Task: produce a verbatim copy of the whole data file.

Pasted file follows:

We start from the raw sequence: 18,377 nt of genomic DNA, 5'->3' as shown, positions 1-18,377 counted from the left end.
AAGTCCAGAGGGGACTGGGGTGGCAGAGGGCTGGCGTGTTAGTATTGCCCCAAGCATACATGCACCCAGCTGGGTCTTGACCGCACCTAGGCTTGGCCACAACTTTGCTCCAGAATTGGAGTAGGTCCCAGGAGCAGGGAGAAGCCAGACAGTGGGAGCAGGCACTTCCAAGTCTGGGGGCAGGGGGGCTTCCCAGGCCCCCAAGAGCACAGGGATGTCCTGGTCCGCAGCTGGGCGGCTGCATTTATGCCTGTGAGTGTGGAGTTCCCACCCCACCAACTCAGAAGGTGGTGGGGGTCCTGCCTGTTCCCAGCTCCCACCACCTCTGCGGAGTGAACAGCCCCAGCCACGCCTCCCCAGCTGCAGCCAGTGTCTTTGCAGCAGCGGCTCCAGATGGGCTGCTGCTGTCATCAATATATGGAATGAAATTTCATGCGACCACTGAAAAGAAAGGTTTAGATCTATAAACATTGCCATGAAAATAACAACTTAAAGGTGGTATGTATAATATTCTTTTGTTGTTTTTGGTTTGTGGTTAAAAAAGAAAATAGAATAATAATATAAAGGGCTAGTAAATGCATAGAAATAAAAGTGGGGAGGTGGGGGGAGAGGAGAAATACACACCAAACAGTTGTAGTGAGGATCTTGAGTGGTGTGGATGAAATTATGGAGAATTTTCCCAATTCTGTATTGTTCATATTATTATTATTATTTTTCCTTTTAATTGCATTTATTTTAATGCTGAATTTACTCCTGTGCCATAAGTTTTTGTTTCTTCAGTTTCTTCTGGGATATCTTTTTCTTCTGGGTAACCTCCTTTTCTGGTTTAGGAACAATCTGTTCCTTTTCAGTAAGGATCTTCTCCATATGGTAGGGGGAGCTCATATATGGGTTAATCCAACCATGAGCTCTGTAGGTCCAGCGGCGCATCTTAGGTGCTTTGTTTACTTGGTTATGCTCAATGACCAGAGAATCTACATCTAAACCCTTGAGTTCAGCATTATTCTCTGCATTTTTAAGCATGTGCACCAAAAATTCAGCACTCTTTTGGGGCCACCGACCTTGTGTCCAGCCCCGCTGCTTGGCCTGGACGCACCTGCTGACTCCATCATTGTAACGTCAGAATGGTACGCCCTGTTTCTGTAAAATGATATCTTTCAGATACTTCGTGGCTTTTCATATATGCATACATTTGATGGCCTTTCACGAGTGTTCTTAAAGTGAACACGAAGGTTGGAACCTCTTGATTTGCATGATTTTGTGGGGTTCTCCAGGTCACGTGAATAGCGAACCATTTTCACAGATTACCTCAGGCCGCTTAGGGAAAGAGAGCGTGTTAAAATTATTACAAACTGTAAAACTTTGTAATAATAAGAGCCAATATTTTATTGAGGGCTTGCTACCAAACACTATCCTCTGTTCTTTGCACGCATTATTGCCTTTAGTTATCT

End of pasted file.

We start from the raw sequence: 18,377 nt of genomic DNA, 5'->3' as shown, positions 1-18,377 counted from the left end.
AAGTCCAGAGGGGACTGGGGTGGCAGAGGGCTGGCGTGTTAGTATTGCCCCAAGCATACATGCACCCAGCTGGGTCTTGACCGCACCTAGGCTTGGCCACAACTTTGCTCCAGAATTGGAGTAGGTCCCAGGAGCAGGGAGAAGCCAGACAGTGGGAGCAGGCACTTCCAAGTCTGGGGGCAGGGGGGCTTCCCAGGCCCCCAAGAGCACAGGGATGTCCTGGTCCGCAGCTGGGCGGCTGCATTTATGCCTGTGAGTGTGGAGTTCCCACCCCACCAACTCAGAAGGTGGTGGGGGTCCTGCCTGTTCCCAGCTCCCACCACCTCTGCGGAGTGAACAGCCCCAGCCACGCCTCCCCAGCTGCAGCCAGTGTCTTTGCAGCAGCGGCTCCAGATGGGCTGCTGCTGTCATCAATATATGGAATGAAATTTCATGCGACCACTGAAAAGAAAGGTTTAGATCTATAAACATTGCCATGAAAATAACAACTTAAAGGTGGTATGTATAATATTCTTTTGTTGTTTTTGGTTTGTGGTTAAAAAAGAAAATAGAATAATAATATAAAGGGCTAGTAAATGCATAGAAATAAAAGTGGGGAGGTGGGGGGAGAGGAGAAATACACACCAAACAGTTGTAGTGAGGATCTTGAGTGGTGTGGATGAAATTATGGAGAATTTTCCCAATTCTGTATTGTTCATATTATTATTATTATTTTTCCTTTTAATTGCATTTATTTTAATGCTGAATTTACTCCTGTGCCATAAGTTTTTGTTTCTTCAGTTTCTTCTGGGATATCTTTTTCTTCTGGGTAACCTCCTTTTCTGGTTTAGGAACAATCTGTTCCTTTTCAGTAAGGATCTTCTCCATATGGTAGGGGGAGCTCATATATGGGTTAATCCAACCATGAGCTCTGTAGGTCCAGCGGCGCATCTTAGGTGCTTTGTTTACTTGGTTATGCTCAATGACCAGAGAATCTACATCTAAACCCTTGAGTTCAGCATTATTCTCTGCATTTTTAAGCATGTGCACCAAAAATTCAGCACTCTTTTGGGGCCACCGACCTTGTGTCCAGCCCCGCTGCTTGGCCTGGACGCACCTGCTGACTCCATCATTGTAACGTCAGAATGGTACGCCCTGTTTCTGTAAAATGATATCTTTCAGATACTTCGTGGCTTTTCATATATGCATACATTTGATGGCCTTTCACGAGTGTTCTTAAAGTGAACACGAAGGTTGGAACCTCTTGATTTGCATGATTTTGTGGGGTTCTCCAGGTCACGTGAATAGCGAACCATTTTCACAGATTACCTCAGGCCGCTTAGGGAAAGAGAGCGTGTTAAAATTATTACAAACTGTAAAACTTTGTAATAATAAGAGCCAATATTTTATTGAGGGCTTGCTACCAAACACTATCCTCTGTTCTTTGCACGCATTATTGCCTTTAGTTATCT